Carmelo Anthony Hosts Town Hall on Gun Violence for Students, Basketball Players and Police
"Hopefully we can continue this dialogue, and we created something today that will continue on," Carmelo Anthony said
New York Knicks forward Carmelo Anthony ran a “town hall” meeting on Monday before continuing his pre-Olympics tour with the Team USA men’s basketball team.
Around 200 people – including athletes, community leaders, police and students – gathered at a south Los Angeles youth center for a social discussion on topics including gun violence and youth perception of police officers.
“There were some very, very powerful messages that were being talked about. Not just amongst us as athletes, but among the youth. The youth really spoke out today about how they feel about their community, how they feel about police officers, how they feel about relationships and how we can mend these relationships,” Anthony told USA Today.
He added, “We really got a lot of messages out of today. Hopefully we can continue this dialogue, and we created something today that will continue on.”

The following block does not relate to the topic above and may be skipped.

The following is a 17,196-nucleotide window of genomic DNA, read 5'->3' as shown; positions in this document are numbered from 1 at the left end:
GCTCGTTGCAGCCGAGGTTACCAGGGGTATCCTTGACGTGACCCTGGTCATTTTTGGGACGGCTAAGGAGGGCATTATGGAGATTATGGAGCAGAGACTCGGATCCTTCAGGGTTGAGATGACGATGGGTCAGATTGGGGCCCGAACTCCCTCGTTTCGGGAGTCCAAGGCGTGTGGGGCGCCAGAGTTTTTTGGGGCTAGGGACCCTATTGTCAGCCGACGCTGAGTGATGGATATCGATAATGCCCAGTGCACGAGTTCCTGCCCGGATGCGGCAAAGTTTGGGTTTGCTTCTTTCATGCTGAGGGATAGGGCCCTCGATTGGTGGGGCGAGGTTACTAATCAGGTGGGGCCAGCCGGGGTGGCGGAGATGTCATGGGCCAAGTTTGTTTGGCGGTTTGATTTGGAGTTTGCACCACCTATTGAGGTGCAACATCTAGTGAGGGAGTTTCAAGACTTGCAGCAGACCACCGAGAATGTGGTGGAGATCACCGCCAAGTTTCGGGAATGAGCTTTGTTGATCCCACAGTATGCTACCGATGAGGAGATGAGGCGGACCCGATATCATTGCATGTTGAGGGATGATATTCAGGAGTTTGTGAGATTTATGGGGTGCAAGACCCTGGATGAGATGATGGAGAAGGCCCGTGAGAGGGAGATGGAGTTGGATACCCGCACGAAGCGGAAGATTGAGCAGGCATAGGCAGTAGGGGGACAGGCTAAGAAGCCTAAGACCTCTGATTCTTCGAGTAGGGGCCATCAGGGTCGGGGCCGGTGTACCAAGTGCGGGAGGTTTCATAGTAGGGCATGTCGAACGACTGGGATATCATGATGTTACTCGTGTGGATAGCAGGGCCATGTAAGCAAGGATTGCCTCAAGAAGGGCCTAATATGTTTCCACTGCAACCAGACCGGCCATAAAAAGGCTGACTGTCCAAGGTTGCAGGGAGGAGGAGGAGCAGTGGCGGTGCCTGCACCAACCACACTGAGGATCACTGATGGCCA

Anthony’s Team USA basketball teammates, along with the women’s Olympic team, joined him for the meeting at Challengers Boys & Girls Club. There were 80 teenagers present as well as representatives from the Los Angeles Police Department.
The basketball star thanked everyone, especially the police officers, for coming out to the event – which was called “Leadership Together: A Conversation With Our Sons & Daughters.”
“I know in situations like this they can feel awkward being in front of these people and hearing all of the negativity that comes by. It’s easier to hear it when you turn on TV about how bad the police are. It’s very difficult to hear it coming from the actual youth sitting there in small groups to take that information and decipher that,” he said, according to The Undefeated.
“The four of us we cannot ignore the realities of the current state of America,” he said at the July 13 live event. “The events of the past week have put a spotlight on the injustice, distrust and anger that plague so many of us. The system is broken. But the problems are not new, the violence is not new and the racial divide definitely is not new.”
He added, “But the urgency for change is at an all time high.”